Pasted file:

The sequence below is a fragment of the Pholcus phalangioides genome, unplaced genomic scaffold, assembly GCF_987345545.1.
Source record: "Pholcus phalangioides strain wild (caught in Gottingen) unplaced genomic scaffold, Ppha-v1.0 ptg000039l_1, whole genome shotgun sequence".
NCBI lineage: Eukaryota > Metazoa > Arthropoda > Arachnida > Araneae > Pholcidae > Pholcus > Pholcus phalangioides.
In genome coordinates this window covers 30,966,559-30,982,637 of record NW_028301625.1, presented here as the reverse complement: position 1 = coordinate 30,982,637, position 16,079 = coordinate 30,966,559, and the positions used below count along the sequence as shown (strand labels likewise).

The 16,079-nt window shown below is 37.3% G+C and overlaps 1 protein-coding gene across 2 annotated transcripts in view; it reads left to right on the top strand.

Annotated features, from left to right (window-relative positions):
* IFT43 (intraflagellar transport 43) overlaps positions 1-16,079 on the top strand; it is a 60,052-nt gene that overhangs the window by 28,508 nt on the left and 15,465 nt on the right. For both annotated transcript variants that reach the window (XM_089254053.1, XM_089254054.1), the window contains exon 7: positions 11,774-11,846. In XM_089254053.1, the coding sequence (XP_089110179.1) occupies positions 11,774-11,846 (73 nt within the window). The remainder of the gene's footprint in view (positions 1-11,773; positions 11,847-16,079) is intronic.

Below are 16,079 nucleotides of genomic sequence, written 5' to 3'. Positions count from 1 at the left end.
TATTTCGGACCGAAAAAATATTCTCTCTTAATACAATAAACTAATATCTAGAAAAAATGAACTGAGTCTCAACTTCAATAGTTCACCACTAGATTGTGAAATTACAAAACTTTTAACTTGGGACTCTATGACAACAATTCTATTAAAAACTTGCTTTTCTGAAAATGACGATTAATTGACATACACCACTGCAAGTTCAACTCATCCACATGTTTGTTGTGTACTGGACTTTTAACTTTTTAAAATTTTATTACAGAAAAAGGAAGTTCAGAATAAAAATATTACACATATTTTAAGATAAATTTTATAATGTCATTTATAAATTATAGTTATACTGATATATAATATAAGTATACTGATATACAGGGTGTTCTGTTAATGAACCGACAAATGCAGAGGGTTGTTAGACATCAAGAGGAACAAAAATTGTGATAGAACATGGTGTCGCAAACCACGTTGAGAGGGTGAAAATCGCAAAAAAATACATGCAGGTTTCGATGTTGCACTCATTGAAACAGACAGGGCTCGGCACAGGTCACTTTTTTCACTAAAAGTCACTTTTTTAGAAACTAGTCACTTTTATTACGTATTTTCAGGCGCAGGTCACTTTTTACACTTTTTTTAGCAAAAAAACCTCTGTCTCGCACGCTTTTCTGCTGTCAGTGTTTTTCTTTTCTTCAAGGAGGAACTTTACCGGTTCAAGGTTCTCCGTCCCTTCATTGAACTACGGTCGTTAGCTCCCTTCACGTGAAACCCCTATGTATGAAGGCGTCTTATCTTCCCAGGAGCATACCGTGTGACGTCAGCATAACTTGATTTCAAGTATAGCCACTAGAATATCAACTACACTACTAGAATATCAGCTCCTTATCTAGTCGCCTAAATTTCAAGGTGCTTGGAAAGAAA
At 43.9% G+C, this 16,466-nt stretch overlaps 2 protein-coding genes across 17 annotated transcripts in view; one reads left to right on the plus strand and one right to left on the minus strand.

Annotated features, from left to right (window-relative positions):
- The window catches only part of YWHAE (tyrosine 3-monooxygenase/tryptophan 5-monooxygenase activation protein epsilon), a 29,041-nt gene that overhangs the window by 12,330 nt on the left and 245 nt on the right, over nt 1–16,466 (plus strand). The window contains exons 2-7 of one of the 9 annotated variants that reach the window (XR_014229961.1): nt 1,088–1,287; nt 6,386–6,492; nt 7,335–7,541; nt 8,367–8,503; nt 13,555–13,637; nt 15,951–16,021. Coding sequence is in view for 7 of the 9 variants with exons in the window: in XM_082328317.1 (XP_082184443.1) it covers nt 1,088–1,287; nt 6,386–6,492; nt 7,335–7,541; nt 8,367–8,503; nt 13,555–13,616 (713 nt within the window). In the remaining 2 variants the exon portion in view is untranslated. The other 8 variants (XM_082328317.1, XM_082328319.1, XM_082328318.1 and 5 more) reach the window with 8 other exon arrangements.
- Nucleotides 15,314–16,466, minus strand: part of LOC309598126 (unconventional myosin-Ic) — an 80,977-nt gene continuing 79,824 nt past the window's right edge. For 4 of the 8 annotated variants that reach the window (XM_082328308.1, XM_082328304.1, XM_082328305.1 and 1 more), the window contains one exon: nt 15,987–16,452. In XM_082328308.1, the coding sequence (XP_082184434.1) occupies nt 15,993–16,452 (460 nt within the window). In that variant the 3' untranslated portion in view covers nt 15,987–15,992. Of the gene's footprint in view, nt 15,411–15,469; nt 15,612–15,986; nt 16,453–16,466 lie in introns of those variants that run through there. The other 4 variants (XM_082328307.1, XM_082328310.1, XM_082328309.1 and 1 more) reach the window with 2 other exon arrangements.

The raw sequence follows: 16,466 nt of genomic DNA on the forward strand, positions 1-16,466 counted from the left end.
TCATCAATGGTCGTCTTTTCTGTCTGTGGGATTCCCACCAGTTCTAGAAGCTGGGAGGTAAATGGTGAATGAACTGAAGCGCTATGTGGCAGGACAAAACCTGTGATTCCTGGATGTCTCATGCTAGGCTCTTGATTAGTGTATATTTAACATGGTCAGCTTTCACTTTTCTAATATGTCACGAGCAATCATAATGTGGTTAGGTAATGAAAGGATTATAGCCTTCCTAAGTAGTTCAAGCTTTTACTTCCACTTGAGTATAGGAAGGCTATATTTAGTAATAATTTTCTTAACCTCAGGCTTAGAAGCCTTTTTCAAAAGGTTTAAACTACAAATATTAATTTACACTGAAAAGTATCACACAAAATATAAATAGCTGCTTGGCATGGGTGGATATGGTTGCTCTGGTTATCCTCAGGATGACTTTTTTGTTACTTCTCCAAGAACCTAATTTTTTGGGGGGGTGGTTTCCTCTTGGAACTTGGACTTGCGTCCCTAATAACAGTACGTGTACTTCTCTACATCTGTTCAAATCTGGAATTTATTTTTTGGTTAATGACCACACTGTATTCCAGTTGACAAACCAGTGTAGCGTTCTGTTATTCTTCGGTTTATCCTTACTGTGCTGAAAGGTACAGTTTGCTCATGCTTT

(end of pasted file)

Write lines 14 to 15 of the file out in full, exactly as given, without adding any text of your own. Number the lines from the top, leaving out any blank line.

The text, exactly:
The raw sequence follows: 16,466 nt of genomic DNA on the forward strand, positions 1-16,466 counted from the left end.
TCATCAATGGTCGTCTTTTCTGTCTGTGGGATTCCCACCAGTTCTAGAAGCTGGGAGGTAAATGGTGAATGAACTGAAGCGCTATGTGGCAGGACAAAACCTGTGATTCCTGGATGTCTCATGCTAGGCTCTTGATTAGTGTATATTTAACATGGTCAGCTTTCACTTTTCTAATATGTCACGAGCAATCATAATGTGGTTAGGTAATGAAAGGATTATAGCCTTCCTAAGTAGTTCAAGCTTTTACTTCCACTTGAGTATAGGAAGGCTATATTTAGTAATAATTTTCTTAACCTCAGGCTTAGAAGCCTTTTTCAAAAGGTTTAAACTACAAATATTAATTTACACTGAAAAGTATCACACAAAATATAAATAGCTGCTTGGCATGGGTGGATATGGTTGCTCTGGTTATCCTCAGGATGACTTTTTTGTTACTTCTCCAAGAACCTAATTTTTTGGGGGGGTGGTTTCCTCTTGGAACTTGGACTTGCGTCCCTAATAACAGTACGTGTACTTCTCTACATCTGTTCAAATCTGGAATTTATTTTTTGGTTAATGACCACACTGTATTCCAGTTGACAAACCAGTGTAGCGTTCTGTTATTCTTCGGTTTATCCTTACTGTGCTGAAAGGTACAGTTTGCTCATGCTTT